19 July 2014

Before I forget: June's haul of books

Count: 17 (one not pictured because it's a leaflet with no printing on the spine).
Out of which I have already read: 2 (The Widow Clicquot and All Venice).
Previously read: 2 (Eats, Shoots & Leaves and Unnatural Selections, which turned out to be featured almost in its entirety in the Far Side Gallery 4, which I bought last month).


17 July 2014

Review: Arnaldur Indriðason: Skuggasund (Potential title translation: Shadow Channel (source: Wikipedia))

This is a "crimes of the past revisited" story, something Arnaldur has done before in several of his other books (e.g. Silence of the Grave, The Draining Lake and Strange Shores). Told in chapters alternating between 1944 and the modern day, it tells the story of how the murder of an old man sets a retired police detective on the trail of another, unsolved, murder that happened during WW2 in Reykjavík. This is not a detective Erlendur story and does not feature either of his two closest collaborators on the police force but instead introduces a new character, a recently retired detective named Konráð.

I don't know if the English title given for this book in the Wikipedia entry on Arnaldur and elsewhere on the web (except that literature.is gets it (almost) right), is the one that will be used for the eventual translation, but to me it looks suspiciously like a Google Translate blooper. Skuggasund actually means "Shadow Alley" and is the name of a street in Reykjavík, behind the National Theatre. Near the beginning of the story an Icelandic girl and her American serviceman boyfriend stumble upon a body at the back of the theatre and the man sees someone standing on the corner of the eponymous street. I will post the eventual  English title as soon as I find out what it is.

This is a plot-driven story for the most part. We get to know some background information about the characters, but almost all of it is pertinent to the story in some way, like the descriptions of what they look like, which are important for reader visualisation, and little details that allow us to see them as fully developed characters, but the personal lives and problems of the detectives don't intrude into the story like they sometimes do in the Erlendur books. This is a good thing, in my opinion, because I have always thought that Arnaldur wasn't very good at making his detectives interesting. The only protagonist in any of his books (of those I've read) that has a (semi-)interesting private life is Erlendur, and that's because the others are just so normal, and normal is very hard to make interesting.

The two stories unfold bit by bit, with the historical and modern detectives discovering the same information at different times and puzzling out what happened using different methods. As in all of the books by Arnaldur that I have read, the story really makes one think about justice and how criminals often manage to escape it even when they're found out, while innocents suffer and potentially useful lives are cut off, because Arnaldur's victims are rarely stereotypical "deserved to die" types.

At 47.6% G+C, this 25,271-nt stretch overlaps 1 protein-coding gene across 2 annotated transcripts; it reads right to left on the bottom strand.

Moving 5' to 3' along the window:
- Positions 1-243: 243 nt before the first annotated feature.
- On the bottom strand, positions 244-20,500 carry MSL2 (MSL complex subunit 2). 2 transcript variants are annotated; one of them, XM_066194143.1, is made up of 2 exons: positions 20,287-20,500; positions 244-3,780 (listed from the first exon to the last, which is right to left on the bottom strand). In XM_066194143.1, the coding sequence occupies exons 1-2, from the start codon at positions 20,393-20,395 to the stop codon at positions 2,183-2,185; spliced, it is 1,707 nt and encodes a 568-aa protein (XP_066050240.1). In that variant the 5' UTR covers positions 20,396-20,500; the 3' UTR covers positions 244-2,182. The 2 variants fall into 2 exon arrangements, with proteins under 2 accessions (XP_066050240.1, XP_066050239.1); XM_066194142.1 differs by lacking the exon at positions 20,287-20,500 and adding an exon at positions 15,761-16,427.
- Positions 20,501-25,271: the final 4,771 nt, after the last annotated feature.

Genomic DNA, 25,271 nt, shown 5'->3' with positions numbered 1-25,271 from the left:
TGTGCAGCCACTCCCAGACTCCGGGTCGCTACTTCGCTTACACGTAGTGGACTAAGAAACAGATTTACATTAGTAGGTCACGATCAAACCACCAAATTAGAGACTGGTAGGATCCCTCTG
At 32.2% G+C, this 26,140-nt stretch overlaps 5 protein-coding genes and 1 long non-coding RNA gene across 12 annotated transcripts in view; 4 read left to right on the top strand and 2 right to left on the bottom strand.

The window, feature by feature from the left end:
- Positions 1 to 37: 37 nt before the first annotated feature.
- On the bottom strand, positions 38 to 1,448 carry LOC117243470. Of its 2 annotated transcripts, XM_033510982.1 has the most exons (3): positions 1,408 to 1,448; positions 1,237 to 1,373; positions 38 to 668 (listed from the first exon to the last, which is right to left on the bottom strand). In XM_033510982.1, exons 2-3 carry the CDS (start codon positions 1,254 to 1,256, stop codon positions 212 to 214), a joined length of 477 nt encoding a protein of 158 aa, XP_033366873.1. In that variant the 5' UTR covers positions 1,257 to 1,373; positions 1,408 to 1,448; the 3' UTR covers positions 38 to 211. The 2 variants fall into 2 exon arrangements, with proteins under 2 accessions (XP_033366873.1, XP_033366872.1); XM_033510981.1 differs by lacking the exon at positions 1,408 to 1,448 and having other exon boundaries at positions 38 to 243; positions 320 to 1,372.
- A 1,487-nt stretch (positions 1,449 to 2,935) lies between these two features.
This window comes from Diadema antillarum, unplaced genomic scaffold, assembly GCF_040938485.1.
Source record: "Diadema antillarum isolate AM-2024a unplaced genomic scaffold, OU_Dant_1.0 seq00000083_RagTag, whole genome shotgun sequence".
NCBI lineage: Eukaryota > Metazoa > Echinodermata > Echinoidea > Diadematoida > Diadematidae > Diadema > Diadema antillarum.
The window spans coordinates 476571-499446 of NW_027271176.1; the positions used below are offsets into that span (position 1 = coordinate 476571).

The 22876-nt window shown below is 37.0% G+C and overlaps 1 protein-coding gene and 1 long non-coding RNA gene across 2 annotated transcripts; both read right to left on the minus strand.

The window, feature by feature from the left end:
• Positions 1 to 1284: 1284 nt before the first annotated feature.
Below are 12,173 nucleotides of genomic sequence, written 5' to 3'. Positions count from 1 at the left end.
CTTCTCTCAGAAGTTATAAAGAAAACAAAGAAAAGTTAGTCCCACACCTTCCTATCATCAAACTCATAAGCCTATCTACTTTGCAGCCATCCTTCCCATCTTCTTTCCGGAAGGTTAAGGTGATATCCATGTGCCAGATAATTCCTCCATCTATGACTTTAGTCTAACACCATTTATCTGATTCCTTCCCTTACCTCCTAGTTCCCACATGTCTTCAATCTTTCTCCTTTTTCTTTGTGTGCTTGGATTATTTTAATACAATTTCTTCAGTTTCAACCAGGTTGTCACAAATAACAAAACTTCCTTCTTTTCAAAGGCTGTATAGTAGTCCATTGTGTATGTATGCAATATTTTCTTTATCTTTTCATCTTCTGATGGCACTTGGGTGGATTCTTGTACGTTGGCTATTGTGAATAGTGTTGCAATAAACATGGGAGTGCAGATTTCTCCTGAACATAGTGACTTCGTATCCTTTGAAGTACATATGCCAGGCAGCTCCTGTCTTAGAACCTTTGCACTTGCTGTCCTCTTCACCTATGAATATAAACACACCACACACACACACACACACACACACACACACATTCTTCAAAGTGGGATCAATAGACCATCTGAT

SPOILER WARNING

06 July 2014

Desert Island Books 2014

In 2008 and again in 2011 I posted my choices for Desert Island Books, i.e. books I would take with me for a year’s stay alone on a desert island. Since three years went by between these two posts and another three years have gone by since the second one, I thought it was time to do a third such list.

To recap the rules:
There can be more than one book in a volume, but I can only choose 10 volumes plus a book of national importance to my culture and one religious book. My previous choices in these categories were the Icelandic Sagas and the Mahabaratha in 2008, and in 2011 I again chose the Sagas and the religious book was the Koran.
My culturally important book for 2014 is yet again the Sagas (I have read one of them since last time), and the religious book would not be a book of religion (like the Bible or the Koran) but one about religion or the lack thereof - title not decided yet but God: A Biography by Jack Miles comes to mind.

As in 2011, I did not look at the previous lists before I drew up this one. In the order I thought of them:

  • The Oxford Companion to the English Language. Grammar and literary history in one neat package.
  • Gone With the Wind by Margaret Mitchell. For some drama and romance.
  • One of my Discworld omnibuses, probably the one containing Pyramids, Small Gods and Hogfather or maybe the one containing the first three City Watch books. For some humour and to have reliable fall-backs if I don’t like the ones I haven’t read yet.
  • Shadow of the Wind by Carlos Ruiz Zafón. I keep meaning to read it.
  • The Iceland’s Bell trilogy by Halldór Laxness (I’ll have to hand bind them into one volume since I don’t think there is an omnibus edition available). I thoroughly enjoyed the first book and think it is time to reread it and read the others.
  • Sögur íslenskra kvenna 1879-1960. This is a volume that I keep intending to read and keep putting off because it’s such a large book. It contains a number of short stories and some short novels written by Icelandic women.
  • The Mists of Avalon by Marion Zimmer Bradley.